• And most significantly, folate is vital for the proper development of the neural tube, which eventually becomes the baby’s brain and spinal cord. Insufficient folate during this period can lead to neural tube defects like spina bifida.

Meeting folate nutritional needs, especially during pregnancy, is essential for both maternal and fetal health. It’s recommended to work with a healthcare provider like a Dietitian to help guide you in meeting your folate needs. Dietitians can provide personalized guidance based on your individual health and pregnancy circumstances – both in terms of diet and supplementation. To learn more about what Dining With Nature offers – take a look at our Services page.



Nutrition Strategies for a Healthy Pregnancy with Gestational Diabetes

September 13, 2023

Discover effective gestational diabetes nutrition strategies and management tips, helping you ensure a healthy pregnancy and optimal outcomes!

There are health conditions that impact women specifically during pregnancy. One of the more common ones is gestational diabetes (GDM). GDM is characterized by high blood sugar levels due to the body not producing enough insulin to meet the increased demands during pregnancy.

Doctors will screen for GDM at the 24-28 weeks mark of pregnancy, and if diagnosed, it is important to seek the care of a Dietitian for support in managing the condition and avoid further complications. Proper nutrition management will directly work to manage blood sugar levels to significantly improve outcomes for both you and your baby.

General nutrition requirements are similar to those during pregnancy. Energy needs, carbohydrate, protein, and fat requirements all stay the same with a focus more on the quality and distribution of meals. Let’s discuss nutrition strategies for GDM:

  • Monitoring blood glucose levels. With any type of diabetes, the goal is to maintain your blood sugar levels to avoid having super highs and super lows, frequently in the day. Take time to monitor your blood glucose levels as recommended by your doctor, keep a journal to track what you ate and how your levels responded. Start noticing patterns and how your body reacts to different foods and meals so you can best manage.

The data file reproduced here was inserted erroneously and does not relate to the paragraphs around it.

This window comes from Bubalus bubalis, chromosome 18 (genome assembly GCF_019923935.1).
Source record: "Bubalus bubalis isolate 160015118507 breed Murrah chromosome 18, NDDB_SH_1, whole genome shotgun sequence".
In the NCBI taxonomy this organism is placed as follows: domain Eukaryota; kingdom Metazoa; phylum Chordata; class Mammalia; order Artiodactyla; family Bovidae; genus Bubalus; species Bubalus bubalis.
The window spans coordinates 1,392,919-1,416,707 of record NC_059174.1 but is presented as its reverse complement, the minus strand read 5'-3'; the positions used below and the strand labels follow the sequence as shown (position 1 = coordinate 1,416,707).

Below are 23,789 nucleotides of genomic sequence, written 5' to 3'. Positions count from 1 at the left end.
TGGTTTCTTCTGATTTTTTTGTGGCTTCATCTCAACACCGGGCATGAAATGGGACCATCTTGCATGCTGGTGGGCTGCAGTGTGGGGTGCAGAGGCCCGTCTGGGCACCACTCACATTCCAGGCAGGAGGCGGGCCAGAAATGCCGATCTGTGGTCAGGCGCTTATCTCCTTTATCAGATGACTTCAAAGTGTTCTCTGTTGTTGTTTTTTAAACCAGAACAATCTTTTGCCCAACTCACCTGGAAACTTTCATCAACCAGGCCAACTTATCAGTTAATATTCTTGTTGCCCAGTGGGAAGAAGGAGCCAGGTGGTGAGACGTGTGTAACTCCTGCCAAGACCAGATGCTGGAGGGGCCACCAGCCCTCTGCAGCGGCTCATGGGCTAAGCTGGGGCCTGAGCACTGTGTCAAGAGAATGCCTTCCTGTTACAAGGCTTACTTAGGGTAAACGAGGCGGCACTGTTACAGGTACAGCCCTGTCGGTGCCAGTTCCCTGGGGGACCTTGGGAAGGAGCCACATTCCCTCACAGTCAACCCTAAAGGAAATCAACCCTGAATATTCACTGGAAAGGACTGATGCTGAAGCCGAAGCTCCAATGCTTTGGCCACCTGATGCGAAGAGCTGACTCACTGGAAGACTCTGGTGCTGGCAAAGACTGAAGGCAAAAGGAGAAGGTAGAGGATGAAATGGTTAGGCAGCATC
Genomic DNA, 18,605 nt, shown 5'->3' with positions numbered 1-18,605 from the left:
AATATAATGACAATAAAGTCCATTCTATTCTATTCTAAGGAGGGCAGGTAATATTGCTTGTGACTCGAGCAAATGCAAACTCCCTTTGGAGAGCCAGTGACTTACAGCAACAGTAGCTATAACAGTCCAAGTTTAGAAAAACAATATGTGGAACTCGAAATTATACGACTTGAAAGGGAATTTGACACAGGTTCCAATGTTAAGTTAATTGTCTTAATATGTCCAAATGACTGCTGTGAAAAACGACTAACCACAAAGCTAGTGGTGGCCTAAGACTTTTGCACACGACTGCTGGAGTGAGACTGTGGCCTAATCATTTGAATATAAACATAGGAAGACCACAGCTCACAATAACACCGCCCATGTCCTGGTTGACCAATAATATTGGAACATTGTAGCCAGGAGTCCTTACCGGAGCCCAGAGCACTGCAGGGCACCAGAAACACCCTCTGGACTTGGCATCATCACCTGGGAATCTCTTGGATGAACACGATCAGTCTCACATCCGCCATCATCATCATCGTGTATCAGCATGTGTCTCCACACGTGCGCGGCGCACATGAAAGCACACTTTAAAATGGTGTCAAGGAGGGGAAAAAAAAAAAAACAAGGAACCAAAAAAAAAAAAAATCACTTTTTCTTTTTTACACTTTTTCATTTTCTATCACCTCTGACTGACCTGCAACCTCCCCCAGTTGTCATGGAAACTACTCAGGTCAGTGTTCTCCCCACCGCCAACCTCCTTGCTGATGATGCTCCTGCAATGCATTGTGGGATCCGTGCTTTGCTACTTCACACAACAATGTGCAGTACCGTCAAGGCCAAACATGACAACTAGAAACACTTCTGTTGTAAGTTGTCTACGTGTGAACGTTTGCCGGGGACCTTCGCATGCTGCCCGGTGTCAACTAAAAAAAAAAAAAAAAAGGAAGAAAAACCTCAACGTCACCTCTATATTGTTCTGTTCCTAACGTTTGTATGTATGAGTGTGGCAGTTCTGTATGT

• Food Choices & Diet Quality. Keeping your blood glucose within range and preventing any spikes & crashes, requires focusing on eating balanced meals to allow for a slower digestion process. Balanced meals include:
    • Complex carbohydrates such as whole grains like brown rice, beans and legumes like lentils, and/or starchy vegetables like sweet potatoes. Also focus on reducing intake of foods/drinks high in refined sugar.
    • Foods rich in fiber like whole grains, legumes, fruits & vegetables. Fiber works to slow down the digestion process and with that is able to prevent major spikes in blood sugar levels, and keep you feeling fuller longer.
    • Healthy fats like avocado, olive oil, nuts and seeds are an essential part of the diet during pregnancy, providing important nutrients. They are also beneficial to our blood sugar levels after a meal.
    • And lastly, your meal should always include a lean protein like poultry, fish, tofu, or legumes. In addition to being helpful in managing blood sugar levels, protein will keep you feeling satisfied and provide essential nutrition during pregnancy.
  • Daily Meal Pattern. Another important element of managing your blood glucose levels is not only what you eat but how much and when. Create a meal schedule that works for you, aim to spread your meals out throughout the day – avoid extreme hunger or extreme fullness. Use your plate as a guide for how much to eat each meal. Consider using measuring cups and food scales too.
  • Physical activity. Aim to include pregnancy-safe movement into your daily routine. Avoid too much sedentary time and focus on light movement after meals as a way to help control blood sugar levels. **Speak to your doctor about what is safe/allowed for you during this time**

Having to manage a condition like GDM on top of being pregnant, can be challenging.  But with support and guidance from a Dietitian, as well as other healthcare professionals, you can create a personalized plan that works for you and properly manage and monitor your progress.

By making informed food choices, staying active, and following your healthcare provider’s guidance, you can optimize your health and the health of your baby. To learn more about what Dining With Nature offers – take a look at our Services page.



A Parent’s Nutrition Guide for the Preschool Years

August 1, 2023

As your child ages from a toddler to a young child, food and nutrition goes through many phases in their lives in just these few years. Use this guide to help you as you work with your child to develop their eating habits for life!

Co-author: YeaJin Kim 

I am personally so glad we stopped using the term “terrible twos”. These are actually some of the best years! Watching your child go through the rapid growth and development of ages 2 to 5 can be really fun and exciting. As they discover themselves and the world around them, and especially as they explore their eating habits and what activities they enjoy.